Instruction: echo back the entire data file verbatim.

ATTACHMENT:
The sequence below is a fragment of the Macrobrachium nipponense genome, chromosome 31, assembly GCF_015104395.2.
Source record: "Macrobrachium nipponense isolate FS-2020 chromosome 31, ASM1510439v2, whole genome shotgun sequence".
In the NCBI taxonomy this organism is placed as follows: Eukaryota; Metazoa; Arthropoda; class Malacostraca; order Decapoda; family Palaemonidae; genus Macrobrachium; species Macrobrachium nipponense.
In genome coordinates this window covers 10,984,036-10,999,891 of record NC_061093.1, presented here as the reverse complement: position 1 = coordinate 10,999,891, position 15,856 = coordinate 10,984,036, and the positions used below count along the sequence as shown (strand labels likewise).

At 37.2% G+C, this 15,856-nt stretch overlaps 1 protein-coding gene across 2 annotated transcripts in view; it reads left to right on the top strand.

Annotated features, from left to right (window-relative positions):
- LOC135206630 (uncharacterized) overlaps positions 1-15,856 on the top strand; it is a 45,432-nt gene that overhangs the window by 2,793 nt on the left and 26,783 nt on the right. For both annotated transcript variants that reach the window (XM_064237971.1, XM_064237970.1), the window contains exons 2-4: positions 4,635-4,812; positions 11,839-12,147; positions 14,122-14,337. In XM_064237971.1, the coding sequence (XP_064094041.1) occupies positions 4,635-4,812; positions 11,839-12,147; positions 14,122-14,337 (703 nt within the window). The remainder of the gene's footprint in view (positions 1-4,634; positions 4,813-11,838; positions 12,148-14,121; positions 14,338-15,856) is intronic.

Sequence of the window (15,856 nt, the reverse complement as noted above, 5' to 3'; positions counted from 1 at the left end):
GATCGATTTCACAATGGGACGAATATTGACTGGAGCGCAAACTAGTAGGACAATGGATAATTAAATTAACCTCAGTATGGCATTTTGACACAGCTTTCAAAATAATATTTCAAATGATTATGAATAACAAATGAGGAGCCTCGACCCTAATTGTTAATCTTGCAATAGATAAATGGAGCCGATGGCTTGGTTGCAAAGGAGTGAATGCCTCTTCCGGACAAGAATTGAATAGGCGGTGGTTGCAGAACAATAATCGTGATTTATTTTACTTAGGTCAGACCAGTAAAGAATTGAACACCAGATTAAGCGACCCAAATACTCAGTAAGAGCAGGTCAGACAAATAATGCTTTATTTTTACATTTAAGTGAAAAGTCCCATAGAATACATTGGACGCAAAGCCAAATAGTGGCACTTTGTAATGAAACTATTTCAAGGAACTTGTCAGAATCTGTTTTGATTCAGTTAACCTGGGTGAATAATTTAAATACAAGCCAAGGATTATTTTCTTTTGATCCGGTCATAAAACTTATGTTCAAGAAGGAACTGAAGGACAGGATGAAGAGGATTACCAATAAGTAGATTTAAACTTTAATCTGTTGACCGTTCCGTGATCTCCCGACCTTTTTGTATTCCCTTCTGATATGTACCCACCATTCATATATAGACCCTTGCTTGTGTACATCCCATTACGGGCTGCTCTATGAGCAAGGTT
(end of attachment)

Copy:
The sequence below is a fragment of the Macrobrachium nipponense genome, chromosome 31, assembly GCF_015104395.2.
Source record: "Macrobrachium nipponense isolate FS-2020 chromosome 31, ASM1510439v2, whole genome shotgun sequence".
In the NCBI taxonomy this organism is placed as follows: Eukaryota; Metazoa; Arthropoda; class Malacostraca; order Decapoda; family Palaemonidae; genus Macrobrachium; species Macrobrachium nipponense.
In genome coordinates this window covers 10,984,036-10,999,891 of record NC_061093.1, presented here as the reverse complement: position 1 = coordinate 10,999,891, position 15,856 = coordinate 10,984,036, and the positions used below count along the sequence as shown (strand labels likewise).

At 37.2% G+C, this 15,856-nt stretch overlaps 1 protein-coding gene across 2 annotated transcripts in view; it reads left to right on the top strand.

Annotated features, from left to right (window-relative positions):
- LOC135206630 (uncharacterized) overlaps positions 1-15,856 on the top strand; it is a 45,432-nt gene that overhangs the window by 2,793 nt on the left and 26,783 nt on the right. For both annotated transcript variants that reach the window (XM_064237971.1, XM_064237970.1), the window contains exons 2-4: positions 4,635-4,812; positions 11,839-12,147; positions 14,122-14,337. In XM_064237971.1, the coding sequence (XP_064094041.1) occupies positions 4,635-4,812; positions 11,839-12,147; positions 14,122-14,337 (703 nt within the window). The remainder of the gene's footprint in view (positions 1-4,634; positions 4,813-11,838; positions 12,148-14,121; positions 14,338-15,856) is intronic.

Sequence of the window (15,856 nt, the reverse complement as noted above, 5' to 3'; positions counted from 1 at the left end):
GATCGATTTCACAATGGGACGAATATTGACTGGAGCGCAAACTAGTAGGACAATGGATAATTAAATTAACCTCAGTATGGCATTTTGACACAGCTTTCAAAATAATATTTCAAATGATTATGAATAACAAATGAGGAGCCTCGACCCTAATTGTTAATCTTGCAATAGATAAATGGAGCCGATGGCTTGGTTGCAAAGGAGTGAATGCCTCTTCCGGACAAGAATTGAATAGGCGGTGGTTGCAGAACAATAATCGTGATTTATTTTACTTAGGTCAGACCAGTAAAGAATTGAACACCAGATTAAGCGACCCAAATACTCAGTAAGAGCAGGTCAGACAAATAATGCTTTATTTTTACATTTAAGTGAAAAGTCCCATAGAATACATTGGACGCAAAGCCAAATAGTGGCACTTTGTAATGAAACTATTTCAAGGAACTTGTCAGAATCTGTTTTGATTCAGTTAACCTGGGTGAATAATTTAAATACAAGCCAAGGATTATTTTCTTTTGATCCGGTCATAAAACTTATGTTCAAGAAGGAACTGAAGGACAGGATGAAGAGGATTACCAATAAGTAGATTTAAACTTTAATCTGTTGACCGTTCCGTGATCTCCCGACCTTTTTGTATTCCCTTCTGATATGTACCCACCATTCATATATAGACCCTTGCTTGTGTACATCCCATTACGGGCTGCTCTATGAGCAAGGTT